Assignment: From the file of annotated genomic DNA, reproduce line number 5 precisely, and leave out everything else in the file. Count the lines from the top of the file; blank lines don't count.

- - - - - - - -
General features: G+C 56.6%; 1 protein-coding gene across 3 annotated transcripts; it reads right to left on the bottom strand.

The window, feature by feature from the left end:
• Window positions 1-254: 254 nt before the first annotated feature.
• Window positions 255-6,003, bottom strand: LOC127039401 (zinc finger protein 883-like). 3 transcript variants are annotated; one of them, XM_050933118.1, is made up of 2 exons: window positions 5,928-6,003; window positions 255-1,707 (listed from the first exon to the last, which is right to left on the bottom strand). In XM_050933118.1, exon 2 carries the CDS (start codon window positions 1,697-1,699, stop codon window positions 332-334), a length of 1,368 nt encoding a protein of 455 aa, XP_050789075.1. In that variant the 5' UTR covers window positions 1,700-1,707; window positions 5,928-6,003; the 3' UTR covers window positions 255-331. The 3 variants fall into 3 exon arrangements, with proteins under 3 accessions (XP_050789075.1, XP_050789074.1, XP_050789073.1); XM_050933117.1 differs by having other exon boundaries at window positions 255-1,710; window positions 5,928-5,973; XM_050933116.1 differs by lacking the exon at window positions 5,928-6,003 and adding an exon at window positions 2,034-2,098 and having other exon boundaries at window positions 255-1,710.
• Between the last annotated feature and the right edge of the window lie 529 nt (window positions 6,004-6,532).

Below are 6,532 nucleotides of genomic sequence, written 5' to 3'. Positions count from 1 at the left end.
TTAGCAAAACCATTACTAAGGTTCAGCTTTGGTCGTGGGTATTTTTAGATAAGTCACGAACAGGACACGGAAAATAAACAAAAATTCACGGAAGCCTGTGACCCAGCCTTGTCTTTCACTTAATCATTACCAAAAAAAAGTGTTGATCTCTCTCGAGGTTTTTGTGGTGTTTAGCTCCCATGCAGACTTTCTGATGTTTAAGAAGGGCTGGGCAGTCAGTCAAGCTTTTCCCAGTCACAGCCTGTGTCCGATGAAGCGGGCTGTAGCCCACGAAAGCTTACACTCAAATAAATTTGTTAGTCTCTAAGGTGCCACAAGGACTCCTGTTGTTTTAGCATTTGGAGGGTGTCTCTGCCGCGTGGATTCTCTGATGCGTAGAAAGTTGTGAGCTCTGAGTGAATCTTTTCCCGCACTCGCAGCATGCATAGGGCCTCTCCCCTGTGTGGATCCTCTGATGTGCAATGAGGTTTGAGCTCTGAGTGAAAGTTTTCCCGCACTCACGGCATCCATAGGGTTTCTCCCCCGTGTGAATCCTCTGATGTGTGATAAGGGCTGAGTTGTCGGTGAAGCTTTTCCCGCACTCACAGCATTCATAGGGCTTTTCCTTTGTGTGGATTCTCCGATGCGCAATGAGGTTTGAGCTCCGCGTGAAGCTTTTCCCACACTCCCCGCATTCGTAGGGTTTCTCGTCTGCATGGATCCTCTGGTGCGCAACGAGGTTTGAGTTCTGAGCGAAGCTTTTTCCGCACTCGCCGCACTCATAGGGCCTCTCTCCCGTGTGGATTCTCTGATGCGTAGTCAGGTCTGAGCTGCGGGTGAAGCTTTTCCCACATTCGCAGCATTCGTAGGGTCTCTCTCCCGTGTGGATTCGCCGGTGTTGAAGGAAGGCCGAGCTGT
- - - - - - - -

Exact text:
• Between the last annotated feature and the right edge of the window lie 529 nt (window positions 6,004-6,532).